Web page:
A while back, I made some chipotle chocolate pudding parfaits. Humbly speaking, they were pretty darn awesome. At least, I thought so. D? Not so much. She prefers snack packs, I guess. But I don’t give up so easily. There’s no way those gelatinous, tasteless pudding packs can beat homemade chocolate pudding. Armed with my best chocolate (callebaut 70%), organic whole milk, and a little bit of love, I set out to make chocolate pudding that D might like.
“It’s too dark and rich,” she said. Really, I can’t win around here.
Too dark and rich? What does that even mean? No such thing. This chocolate pudding is dead easy, practically foolproof (see my note in the recipe about avoiding lumps) and relatively healthy, compared to butter-filled sweets. It calls for whole milk, but it’ll work with any kind, even skim. And if you don’t love your puddin’ super-sweet, omit 2 Tbsp of the sugar. Anyway you make it, this pudding is a fantastic dessert/snack. I don’t bother to scoop it into ramekins: I just cool the whole thing in the fridge, and occasionally dip a spoon in when I’m craving something sweet after dinner.
While I’d really like to get D off the snack packs, I guess the fact that she doesn’t like my pudding just means there’s more for me.
Silky Chocolate Pudding
Adapted from John Scharffenberger, via Smitten Kitchen
Note: I think I figured out a way to avoid lumps from forming. Instead of adding the milk all at once, add a little bit of it first — enough to make a very thin paste. Stir with a whisk to break up all the little lumps, and when it’s completely emulsified, add the rest of the milk.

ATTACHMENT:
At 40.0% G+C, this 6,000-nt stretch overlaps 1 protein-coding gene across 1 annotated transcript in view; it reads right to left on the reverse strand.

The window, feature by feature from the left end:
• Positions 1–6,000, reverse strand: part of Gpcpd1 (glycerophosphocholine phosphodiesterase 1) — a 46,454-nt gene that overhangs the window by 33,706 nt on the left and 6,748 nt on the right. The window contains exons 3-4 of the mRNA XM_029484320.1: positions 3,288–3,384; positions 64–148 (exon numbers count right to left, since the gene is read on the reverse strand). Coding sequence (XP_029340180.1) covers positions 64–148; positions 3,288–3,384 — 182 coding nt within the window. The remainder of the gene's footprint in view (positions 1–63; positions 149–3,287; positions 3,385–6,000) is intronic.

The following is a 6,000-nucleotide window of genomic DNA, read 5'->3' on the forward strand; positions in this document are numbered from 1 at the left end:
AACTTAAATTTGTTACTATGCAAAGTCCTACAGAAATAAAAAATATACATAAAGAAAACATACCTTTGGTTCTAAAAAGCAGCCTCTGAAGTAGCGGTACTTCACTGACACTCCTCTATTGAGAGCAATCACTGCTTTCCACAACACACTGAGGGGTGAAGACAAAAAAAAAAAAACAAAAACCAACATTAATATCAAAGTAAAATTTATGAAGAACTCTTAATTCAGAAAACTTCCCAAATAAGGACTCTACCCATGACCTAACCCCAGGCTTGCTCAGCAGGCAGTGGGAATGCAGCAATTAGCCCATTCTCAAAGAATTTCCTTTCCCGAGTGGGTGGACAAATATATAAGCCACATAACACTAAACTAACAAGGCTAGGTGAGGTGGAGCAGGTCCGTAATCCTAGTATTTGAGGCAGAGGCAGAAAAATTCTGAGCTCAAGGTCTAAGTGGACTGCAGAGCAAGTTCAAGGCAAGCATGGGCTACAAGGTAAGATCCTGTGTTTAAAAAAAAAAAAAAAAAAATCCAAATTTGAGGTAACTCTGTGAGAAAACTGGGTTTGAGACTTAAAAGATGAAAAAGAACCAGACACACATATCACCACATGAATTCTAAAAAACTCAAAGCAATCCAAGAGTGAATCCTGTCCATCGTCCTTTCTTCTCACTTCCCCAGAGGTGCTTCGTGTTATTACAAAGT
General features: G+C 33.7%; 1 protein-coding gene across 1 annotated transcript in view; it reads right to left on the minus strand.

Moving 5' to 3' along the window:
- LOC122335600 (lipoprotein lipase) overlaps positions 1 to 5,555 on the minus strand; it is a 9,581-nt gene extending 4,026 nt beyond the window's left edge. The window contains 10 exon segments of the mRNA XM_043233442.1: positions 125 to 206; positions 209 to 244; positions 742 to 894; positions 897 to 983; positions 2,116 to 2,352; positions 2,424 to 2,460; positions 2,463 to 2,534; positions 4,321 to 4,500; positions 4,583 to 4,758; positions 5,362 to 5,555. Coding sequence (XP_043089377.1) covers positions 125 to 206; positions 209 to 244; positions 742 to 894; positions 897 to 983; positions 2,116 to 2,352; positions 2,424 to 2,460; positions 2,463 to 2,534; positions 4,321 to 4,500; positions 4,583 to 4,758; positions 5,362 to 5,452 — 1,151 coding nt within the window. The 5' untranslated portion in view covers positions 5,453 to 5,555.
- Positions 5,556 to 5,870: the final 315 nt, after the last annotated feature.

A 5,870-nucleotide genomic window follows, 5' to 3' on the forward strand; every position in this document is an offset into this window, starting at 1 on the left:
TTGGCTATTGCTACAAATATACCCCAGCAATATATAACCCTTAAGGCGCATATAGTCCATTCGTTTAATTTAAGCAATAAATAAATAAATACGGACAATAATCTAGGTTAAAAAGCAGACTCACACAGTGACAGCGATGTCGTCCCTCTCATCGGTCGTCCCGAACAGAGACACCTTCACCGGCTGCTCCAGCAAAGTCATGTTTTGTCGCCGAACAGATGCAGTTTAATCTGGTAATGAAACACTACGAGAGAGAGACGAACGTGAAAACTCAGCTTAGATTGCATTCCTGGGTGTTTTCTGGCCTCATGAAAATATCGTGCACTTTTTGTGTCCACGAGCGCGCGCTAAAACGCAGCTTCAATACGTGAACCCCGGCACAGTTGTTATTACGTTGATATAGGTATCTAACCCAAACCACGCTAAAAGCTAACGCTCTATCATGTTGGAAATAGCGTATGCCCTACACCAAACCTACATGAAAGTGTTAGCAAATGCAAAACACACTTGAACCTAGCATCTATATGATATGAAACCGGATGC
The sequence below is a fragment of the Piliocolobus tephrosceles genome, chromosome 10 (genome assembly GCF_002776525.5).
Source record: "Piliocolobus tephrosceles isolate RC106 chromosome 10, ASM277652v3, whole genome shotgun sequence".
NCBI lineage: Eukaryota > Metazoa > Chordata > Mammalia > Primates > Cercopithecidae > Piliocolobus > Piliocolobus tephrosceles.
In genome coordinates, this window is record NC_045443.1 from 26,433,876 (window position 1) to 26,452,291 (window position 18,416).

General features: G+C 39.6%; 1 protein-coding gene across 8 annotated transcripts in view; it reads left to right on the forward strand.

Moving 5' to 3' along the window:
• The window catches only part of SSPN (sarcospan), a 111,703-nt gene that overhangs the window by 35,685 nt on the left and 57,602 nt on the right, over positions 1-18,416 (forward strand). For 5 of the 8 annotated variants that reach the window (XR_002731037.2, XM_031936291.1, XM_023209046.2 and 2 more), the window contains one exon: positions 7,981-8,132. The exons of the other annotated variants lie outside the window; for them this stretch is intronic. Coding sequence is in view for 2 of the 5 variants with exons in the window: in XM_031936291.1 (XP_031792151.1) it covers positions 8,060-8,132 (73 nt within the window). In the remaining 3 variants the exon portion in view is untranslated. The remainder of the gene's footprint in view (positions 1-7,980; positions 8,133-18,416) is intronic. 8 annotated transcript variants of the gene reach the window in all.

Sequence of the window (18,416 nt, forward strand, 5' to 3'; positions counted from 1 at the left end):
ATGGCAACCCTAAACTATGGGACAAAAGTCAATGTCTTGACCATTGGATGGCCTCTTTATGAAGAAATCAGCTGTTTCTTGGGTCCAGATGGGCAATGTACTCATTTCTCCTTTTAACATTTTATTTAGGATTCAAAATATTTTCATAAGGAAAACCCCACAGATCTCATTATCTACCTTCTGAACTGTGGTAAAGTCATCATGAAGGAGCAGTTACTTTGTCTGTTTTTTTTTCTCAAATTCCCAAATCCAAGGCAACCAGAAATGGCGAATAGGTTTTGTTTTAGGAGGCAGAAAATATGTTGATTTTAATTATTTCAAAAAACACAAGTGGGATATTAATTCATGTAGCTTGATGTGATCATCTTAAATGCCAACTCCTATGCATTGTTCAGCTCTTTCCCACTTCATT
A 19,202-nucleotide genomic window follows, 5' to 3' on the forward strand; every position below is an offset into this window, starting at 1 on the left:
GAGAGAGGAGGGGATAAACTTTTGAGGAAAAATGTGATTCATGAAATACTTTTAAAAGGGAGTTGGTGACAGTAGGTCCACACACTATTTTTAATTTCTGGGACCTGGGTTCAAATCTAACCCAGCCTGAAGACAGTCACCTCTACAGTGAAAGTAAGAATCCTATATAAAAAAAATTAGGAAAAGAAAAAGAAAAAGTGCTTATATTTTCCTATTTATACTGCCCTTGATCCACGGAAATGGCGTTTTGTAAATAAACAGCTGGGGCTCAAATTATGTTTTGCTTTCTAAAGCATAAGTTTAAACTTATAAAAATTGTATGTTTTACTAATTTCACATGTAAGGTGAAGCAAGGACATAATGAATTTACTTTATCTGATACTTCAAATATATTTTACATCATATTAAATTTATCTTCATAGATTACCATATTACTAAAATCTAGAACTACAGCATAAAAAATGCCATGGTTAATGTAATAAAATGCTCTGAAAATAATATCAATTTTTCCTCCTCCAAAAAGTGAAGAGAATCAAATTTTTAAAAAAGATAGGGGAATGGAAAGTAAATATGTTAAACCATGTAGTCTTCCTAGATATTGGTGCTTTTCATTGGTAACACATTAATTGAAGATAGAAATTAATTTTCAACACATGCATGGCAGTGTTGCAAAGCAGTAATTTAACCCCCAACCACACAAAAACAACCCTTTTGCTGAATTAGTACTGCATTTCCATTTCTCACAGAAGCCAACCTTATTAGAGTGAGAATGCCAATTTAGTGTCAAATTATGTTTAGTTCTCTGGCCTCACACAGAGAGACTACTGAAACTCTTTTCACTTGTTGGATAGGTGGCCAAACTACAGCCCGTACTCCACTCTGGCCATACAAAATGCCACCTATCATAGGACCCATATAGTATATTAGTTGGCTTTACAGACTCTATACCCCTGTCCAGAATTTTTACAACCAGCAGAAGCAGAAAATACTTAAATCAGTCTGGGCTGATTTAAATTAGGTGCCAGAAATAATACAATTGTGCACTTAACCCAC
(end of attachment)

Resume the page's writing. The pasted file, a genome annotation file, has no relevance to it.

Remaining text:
1/4 cup cornstarch
1/2 cup sugar
1/8 teaspoon salt
3 cups whole milk
6 ounces 62% semisweet chocolate, coarsely chopped (I used good quality chocolate in block form, and just chopped it up; use 70% bittersweet if you want more of a dark chocolate kick)
1 teaspoon pure vanilla extract
(2 Tbsp. rum, optional)
(1/2 tsp. chipotle, optional)
1. Combine the cornstarch, sugar and salt in the top of a double boiler. Slowly whisk in the milk, scraping the bottom and sides with a heatproof spatula to incorporate the dry ingredients. Place over gently simmering water and stir occasionally, scraping the bottom and sides with a whisk. After 15 to 20 minutes, when the mixture begins to thicken and coats the back of the spoon, add the chocolate. Continue stirring for about 2 to 4 minutes, or until the pudding is smooth and thickened. Remove from the heat and stir in the vanilla.
2. Strain through a fine-mesh strainer (or skip this step if youâ€™re a slacker like me who is absolutely certain that there is nary a lump her puddinâ€™) into a serving bowl or into a large measuring cup with a spout and pour into individual serving dishes.
3. If you like pudding skin, pull plastic wrap over the top of the serving dish(es) before refrigerating. If you dislike pudding skin, place plastic wrap on top of the pudding and smooth it gently against the surface before refrigerating. Refrigerate for at least 30 minutes and up to 3 days.
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Why do some people prefer the snackpacks to the real thing. Their palletes have been damaged. I made C some really good homemade pudding once and she rejected it.
Ira says there is no such thing as too rich and too dark. He wants me to make the pudding. Sorry that I didn’t develop D’s taste buds properly.